not        = "!" filter
     filterlist = 1*filter
     item       = simple / present / substring / extensible
     simple     = attr filtertype value
     filtertype = equal / approx / greater / less
     equal      = "="
     approx     = "~="
     greater    = ">="
     less       = "<="
     extensible = attr [":dn"] [":" matchingrule] ":=" value
                  / [":dn"] ":" matchingrule ":=" value
     present    = attr "=*"
     substring  = attr "=" [initial] any [final]
     initial    = value
     any        = "*" *(value "*")
     final      = value
     attr       = AttributeDescription from Section 4.1.5 of [1]
     matchingrule = MatchingRuleId from Section 4.1.9 of [1]
     value      = AttributeValue from Section 4.1.6 of one, [1]

The attr, matchingrule, and has the form defined value constructs are  as  described  in [2].  the
corresponding section of [1] given above.

If a <value> value should contain any of the following characters '*'  (ASCII  0x2a)  or

        Character       ASCII value
        *               0x2a
        (               0x28
        )               0x29
        \               0x5c
        NUL             0x00

the character must be encoded as the backslash '\' character fol-
lowed followed by
the  two  hexadecimal digits representing the ASCII value of the encoded

This simple escaping mechanism eliminates filter-parsing ambiguities and
allows  the  construction of any filter that can be represented in LDAP. LDAP to be represented as a
NUL-terminated string.  The case of the two hexadecimal  digits  is  not
significant.  Other charac-
ters  characters  besides  the  ones  listed above may be
escaped using this mechanism, for example, non-printing characters.

For example, the filter checking whether the "cn" attribute contained  a
value  with  the  character  "*"  anywhere in it would be represented as


Note that although both the <substring> substring and  <present>  present  productions  in  the
grammar above can produce the 'attr=3D*' "attr=*" construct, this construct is used
only to denote = a presence filter.

<oid> is a dotted string representation of an object  identifier  (e.g.,
"")  identifying  a  matching rule to use when comparing <value>.
<matchingrulename> is a name given to a matching  rule,  as  defined  in
[2].  One  of  <attr>  or <matchingrule> is required in the <extensible>

5.  Examples

This section gives a few examples of search filters written  using  this


     (cn=Babs Jensen)
     (!(cn=Tim Howes))
     (&(objectClass=Person)(|(sn=Jensen)(cn=Babs J*)))

The following examples illustrate the use of extensible matching.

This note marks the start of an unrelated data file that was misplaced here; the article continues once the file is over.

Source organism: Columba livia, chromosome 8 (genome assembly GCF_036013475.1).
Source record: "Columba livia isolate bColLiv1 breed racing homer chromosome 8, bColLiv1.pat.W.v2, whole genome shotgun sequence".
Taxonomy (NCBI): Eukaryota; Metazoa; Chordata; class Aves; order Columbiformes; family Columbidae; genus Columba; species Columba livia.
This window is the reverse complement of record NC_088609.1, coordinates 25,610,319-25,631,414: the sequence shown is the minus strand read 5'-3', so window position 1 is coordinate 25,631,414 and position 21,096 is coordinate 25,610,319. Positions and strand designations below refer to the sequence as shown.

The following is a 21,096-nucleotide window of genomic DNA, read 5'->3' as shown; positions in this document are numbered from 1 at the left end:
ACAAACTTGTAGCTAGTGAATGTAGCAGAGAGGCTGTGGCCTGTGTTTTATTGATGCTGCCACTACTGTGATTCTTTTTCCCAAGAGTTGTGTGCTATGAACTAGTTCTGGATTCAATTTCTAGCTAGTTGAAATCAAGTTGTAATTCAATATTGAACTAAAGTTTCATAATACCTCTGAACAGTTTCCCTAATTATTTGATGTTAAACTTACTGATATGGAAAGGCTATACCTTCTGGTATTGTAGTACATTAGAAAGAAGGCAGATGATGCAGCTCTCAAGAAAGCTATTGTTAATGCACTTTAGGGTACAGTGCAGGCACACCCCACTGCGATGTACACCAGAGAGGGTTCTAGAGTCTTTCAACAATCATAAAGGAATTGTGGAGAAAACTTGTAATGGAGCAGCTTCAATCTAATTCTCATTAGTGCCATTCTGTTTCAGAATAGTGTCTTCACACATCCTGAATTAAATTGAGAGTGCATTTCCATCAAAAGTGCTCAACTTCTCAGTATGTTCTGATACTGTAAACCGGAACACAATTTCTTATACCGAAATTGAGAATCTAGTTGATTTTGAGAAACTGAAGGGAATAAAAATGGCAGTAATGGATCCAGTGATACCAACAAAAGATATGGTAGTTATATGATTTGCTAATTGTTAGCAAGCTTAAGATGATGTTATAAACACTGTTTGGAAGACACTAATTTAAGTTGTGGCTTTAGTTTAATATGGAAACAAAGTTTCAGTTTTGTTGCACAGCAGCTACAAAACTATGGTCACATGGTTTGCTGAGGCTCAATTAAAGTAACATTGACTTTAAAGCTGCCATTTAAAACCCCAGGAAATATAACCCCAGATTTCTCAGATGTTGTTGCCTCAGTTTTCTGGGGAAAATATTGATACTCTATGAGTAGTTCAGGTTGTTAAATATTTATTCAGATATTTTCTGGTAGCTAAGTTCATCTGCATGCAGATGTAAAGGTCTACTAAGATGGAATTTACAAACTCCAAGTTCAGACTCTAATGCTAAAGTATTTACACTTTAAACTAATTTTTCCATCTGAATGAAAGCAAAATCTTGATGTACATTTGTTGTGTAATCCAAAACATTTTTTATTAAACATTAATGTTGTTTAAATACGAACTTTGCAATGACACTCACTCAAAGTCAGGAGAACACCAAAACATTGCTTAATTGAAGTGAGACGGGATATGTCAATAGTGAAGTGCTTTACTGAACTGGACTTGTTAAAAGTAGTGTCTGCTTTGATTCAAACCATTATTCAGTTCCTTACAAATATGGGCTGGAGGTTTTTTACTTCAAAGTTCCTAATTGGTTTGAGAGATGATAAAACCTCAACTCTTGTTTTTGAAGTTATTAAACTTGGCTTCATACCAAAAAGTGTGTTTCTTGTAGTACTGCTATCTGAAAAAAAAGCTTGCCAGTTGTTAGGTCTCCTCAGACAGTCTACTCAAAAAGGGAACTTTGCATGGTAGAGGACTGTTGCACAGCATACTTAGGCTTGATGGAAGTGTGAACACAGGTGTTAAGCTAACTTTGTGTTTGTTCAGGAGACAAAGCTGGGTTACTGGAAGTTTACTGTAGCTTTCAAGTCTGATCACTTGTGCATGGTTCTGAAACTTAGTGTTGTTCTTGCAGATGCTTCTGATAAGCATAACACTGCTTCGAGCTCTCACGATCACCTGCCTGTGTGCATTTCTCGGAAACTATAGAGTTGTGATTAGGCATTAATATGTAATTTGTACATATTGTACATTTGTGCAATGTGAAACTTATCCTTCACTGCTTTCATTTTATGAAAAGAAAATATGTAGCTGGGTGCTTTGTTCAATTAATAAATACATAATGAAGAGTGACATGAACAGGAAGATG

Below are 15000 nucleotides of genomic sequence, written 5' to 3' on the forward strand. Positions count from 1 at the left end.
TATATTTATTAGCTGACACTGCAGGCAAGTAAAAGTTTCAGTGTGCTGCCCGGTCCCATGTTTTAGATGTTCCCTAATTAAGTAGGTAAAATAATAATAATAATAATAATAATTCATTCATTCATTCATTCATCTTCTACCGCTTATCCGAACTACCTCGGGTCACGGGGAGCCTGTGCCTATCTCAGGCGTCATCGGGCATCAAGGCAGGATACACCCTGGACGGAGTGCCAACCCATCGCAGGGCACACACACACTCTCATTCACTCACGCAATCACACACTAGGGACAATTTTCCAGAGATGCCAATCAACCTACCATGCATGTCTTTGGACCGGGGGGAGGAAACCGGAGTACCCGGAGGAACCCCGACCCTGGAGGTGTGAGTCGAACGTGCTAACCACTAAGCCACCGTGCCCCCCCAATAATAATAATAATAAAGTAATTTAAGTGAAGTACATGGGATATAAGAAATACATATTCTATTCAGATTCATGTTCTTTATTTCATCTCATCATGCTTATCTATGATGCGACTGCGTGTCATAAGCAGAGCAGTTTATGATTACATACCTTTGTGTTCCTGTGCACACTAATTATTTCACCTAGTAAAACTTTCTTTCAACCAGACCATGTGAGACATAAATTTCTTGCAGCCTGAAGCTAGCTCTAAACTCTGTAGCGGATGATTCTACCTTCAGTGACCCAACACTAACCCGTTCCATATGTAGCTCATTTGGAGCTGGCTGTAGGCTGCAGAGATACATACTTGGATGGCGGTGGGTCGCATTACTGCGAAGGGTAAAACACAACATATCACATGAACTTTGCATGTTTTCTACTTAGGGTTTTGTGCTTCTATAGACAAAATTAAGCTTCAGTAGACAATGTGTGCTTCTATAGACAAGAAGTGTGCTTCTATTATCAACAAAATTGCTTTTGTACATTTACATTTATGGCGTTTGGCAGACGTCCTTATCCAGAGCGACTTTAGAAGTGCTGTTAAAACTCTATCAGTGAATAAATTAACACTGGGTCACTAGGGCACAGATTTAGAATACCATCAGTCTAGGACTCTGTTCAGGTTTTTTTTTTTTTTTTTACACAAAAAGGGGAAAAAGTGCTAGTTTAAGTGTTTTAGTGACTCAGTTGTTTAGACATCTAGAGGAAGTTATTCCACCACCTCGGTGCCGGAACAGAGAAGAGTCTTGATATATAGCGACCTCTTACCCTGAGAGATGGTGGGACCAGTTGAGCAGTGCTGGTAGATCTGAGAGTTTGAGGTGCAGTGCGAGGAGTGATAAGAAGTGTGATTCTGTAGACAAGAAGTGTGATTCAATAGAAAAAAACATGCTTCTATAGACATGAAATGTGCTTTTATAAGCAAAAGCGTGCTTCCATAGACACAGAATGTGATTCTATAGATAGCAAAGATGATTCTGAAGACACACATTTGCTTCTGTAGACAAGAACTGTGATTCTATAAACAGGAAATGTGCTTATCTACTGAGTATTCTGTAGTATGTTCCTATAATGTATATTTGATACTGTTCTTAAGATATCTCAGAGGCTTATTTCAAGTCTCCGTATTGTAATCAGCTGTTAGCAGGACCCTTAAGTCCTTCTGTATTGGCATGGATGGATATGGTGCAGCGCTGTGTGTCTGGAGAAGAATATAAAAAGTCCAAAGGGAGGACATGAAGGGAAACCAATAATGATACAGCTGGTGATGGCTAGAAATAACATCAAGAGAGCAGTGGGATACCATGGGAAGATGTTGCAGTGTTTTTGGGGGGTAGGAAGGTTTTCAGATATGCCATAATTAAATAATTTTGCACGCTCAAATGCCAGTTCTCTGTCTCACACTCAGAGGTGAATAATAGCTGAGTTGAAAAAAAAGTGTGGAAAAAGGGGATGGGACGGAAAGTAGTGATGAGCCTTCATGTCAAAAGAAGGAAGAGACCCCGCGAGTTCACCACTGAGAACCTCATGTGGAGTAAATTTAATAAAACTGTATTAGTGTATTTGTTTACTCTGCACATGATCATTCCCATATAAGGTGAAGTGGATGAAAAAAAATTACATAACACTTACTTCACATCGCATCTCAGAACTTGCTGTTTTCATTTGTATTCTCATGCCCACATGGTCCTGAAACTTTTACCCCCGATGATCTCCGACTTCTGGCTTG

(cn: Flintstone)
     (sn:dn: Rubble)
     (o:dn:=Ace Industry)

The second example illustrates the use of the ":dn" notation to indicate
that  matching rule "" should be used when making comparisons,
and that the attributes of an entry's distinguished name should be  con-
sidered part of the entry when evaluating the match.

The third example denotes an equality match, except that  DN  components
should be considered part of the entry when doing the match.

The following examples illustrate the use of the escaping mechanism.


     (o=Parens R Us \28for all your parenthetical needs\29)

The first example shows the use of the escaping mechanism  to  represent
parenthesis  characters.  The  second  shows how to represent a "*" in a
value, preventing it from being interpreted as  a  substring  indicator.
The third illustrates the escaping of the backslash character.

The fourth example shows a filter  searching  for  the  four-byte  value

0x00000004,  illustrating the use of the escaping mechanism to represent
arbitrary data, including NUL characters.

The final example illustrates the  use  of  the  escaping  mechanism  to
represent various non-printing non-ASCII UTF-8 characters.

6.  Security Considerations

Security considerations

This memo describes a string  representation  of  LDAP  search  filters.
While the representation itself has no known security implications, LDAP
search filters do. They  are not discussed in this document.  interpreted  by  LDAP  servers  to  select
entries  from which data is retrieved.  LDAP servers should take care to
protect the data they maintain from unauthorized access.

7.  Bibliography  References

[1]  Lightweight Directory Access Protocol (v3), M. Wahl, T.  Howes,  S.
     Kille,   Internet   Draft   draft-ietf-asid-ldapv3-protocol-04.txt,
     March, 1997.

[2]  Lightweight Directory Access Protocol (v3): Attribute Syntax Defin-
     itions,  M.  Wahl,  A. Coulbeck, T. Howes, S. Kille, Internet Draft
     draft-ietf-asid-ldapv3-attributes-04.txt, March, 1997.

[3]  Specification of ASN.1 encoding rules: Basic, Canonical,  and  Dis-
     tinguished Encoding Rules, ITU-T Recommendation X.690, 1994.

[4]  Universal Multiple-Octet Coded Character Set (UCS)  -  Architecture
     and Basic Multilingual Plane, ISO/ IEC 10646-1, 1993.

[5]  Standard for the Format of ARPA Internet Text Messages, D. Crocker,
     RFC 822, August, 1982.

8.  Author's Address

   Tim Howes
   Netscape Communications Corp.
   501 E. Middlefield Road
   Mountain View, CA 94043
   +1 415 937-3419